Over the past 70 years, Asian countries have gradually transcended their differences in ideology and social system. No longer cut off from each other, they are now open and inclusive, with suspicion and estrangement giving way to growing trust and appreciation. The interests of Asian countries have become intertwined, and a community of common destiny has increasingly taken shape. Be it the arduous struggle for national independence, or the difficult periods of the Asian financial crisis and the international financial crisis, or the hard time in the wake of devastating disasters including the Indian Ocean tsunami and earthquake in Wenchuan, China, the people of Asian countries have always come to those in need with a helping hand and worked together to overcome one challenge after another, demonstrating the power of unity in face of difficulties and the spirit of sharing weal and woe. This said, Asia still faces numerous challenges. Some are the old issues left over from history and others are new ones associated with current disputes. Asia is also confronted with various traditional and non-traditional security threats. Hence it remains an uphill battle for Asian countries to grow the economy, improve people’s livelihood and eliminate poverty.
A review of the path traversed over the past 70 years shows that what has been accomplished in Asia today is attributable to the persistent efforts of several generations of people in Asian countries and to the hard work of many statesmen and people of great vision. Tomorrow, Singapore will hold a state funeral for Mr. Lee Kuan Yew. Mr. Lee was a strategist and statesman respected across the world for his outstanding contribution to the peace and development of Asia and the exchanges and cooperation between Asia and the world. I want to take this opportunity to pay high tribute to Mr. Lee Kuan Yew and all those who made contribution to Asia’s peace and development.
Asia belongs to the world. For Asia to move towards a community of common destiny and embrace a new future, it has to follow the world trend and seek progress and development in tandem with that of the world.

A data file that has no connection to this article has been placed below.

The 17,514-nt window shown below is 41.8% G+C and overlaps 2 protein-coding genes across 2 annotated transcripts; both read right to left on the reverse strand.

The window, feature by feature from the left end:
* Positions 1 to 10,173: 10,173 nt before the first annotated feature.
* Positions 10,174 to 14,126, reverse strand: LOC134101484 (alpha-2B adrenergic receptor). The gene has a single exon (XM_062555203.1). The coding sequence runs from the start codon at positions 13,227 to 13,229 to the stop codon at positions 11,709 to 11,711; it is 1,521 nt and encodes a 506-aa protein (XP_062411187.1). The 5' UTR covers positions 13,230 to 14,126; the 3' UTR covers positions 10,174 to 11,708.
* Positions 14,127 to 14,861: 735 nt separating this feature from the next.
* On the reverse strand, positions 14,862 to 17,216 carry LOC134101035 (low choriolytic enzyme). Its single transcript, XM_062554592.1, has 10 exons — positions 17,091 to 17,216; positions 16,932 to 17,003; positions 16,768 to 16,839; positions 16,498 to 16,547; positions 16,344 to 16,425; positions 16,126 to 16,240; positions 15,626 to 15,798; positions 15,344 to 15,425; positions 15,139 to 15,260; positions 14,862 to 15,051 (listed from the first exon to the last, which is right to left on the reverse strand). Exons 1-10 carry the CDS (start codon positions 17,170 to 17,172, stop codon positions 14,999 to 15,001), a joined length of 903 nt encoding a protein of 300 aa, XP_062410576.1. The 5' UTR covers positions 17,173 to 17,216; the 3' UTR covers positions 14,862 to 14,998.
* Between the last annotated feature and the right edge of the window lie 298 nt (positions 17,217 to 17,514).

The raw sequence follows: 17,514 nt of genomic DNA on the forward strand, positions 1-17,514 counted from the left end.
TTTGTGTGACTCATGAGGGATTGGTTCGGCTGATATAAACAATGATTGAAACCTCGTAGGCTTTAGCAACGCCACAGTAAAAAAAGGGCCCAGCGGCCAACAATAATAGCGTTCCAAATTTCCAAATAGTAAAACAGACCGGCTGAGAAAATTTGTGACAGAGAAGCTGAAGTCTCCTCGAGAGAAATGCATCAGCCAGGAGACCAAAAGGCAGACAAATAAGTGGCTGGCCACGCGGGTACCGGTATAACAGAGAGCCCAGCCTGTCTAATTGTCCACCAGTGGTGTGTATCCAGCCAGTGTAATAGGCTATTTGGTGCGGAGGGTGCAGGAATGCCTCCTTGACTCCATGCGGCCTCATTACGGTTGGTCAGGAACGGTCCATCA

The international situation continues to experience profound and complex changes, with significant development in multipolarization and economic globalization. Cultural diversity and IT application are making constant progress while readjustment is accelerating in international landscape and order. Countries around the world are losing no time in adjusting their development strategies, pursuing transformation and innovation, changing their economic development models, improving economic structures and opening up new horizons for further development. At the same time, however, the world economy is still in a period of profound adjustment, with risks of low growth, low inflation and low demand interwoven with risks of high unemployment, high debt and high level of bubbles. The performance and policies of major economies continue to diverge, and uncertainties in the economic climate remain prominent. Geopolitical factors are more at play and local turmoils keep cropping up. Non-traditional security threats and global challenges including terrorism, cyber security, energy security, food security, climate change and major infectious diseases are on the rise, and the North-South gap is still wide. The noble cause of peace and development remains a long and arduous journey for mankind.
We have only one planet, and countries share one world. To do well, Asia and the world could not do without each other. Facing the fast changing international and regional landscapes, we must see the whole picture, follow the trend of our times and jointly build a regional order that is more favorable to Asia and the world. We should, through efforts towards such a community for Asia, promote a community of common interest for all mankind. I wish to take this opportunity to share with you my thoughts on this vision.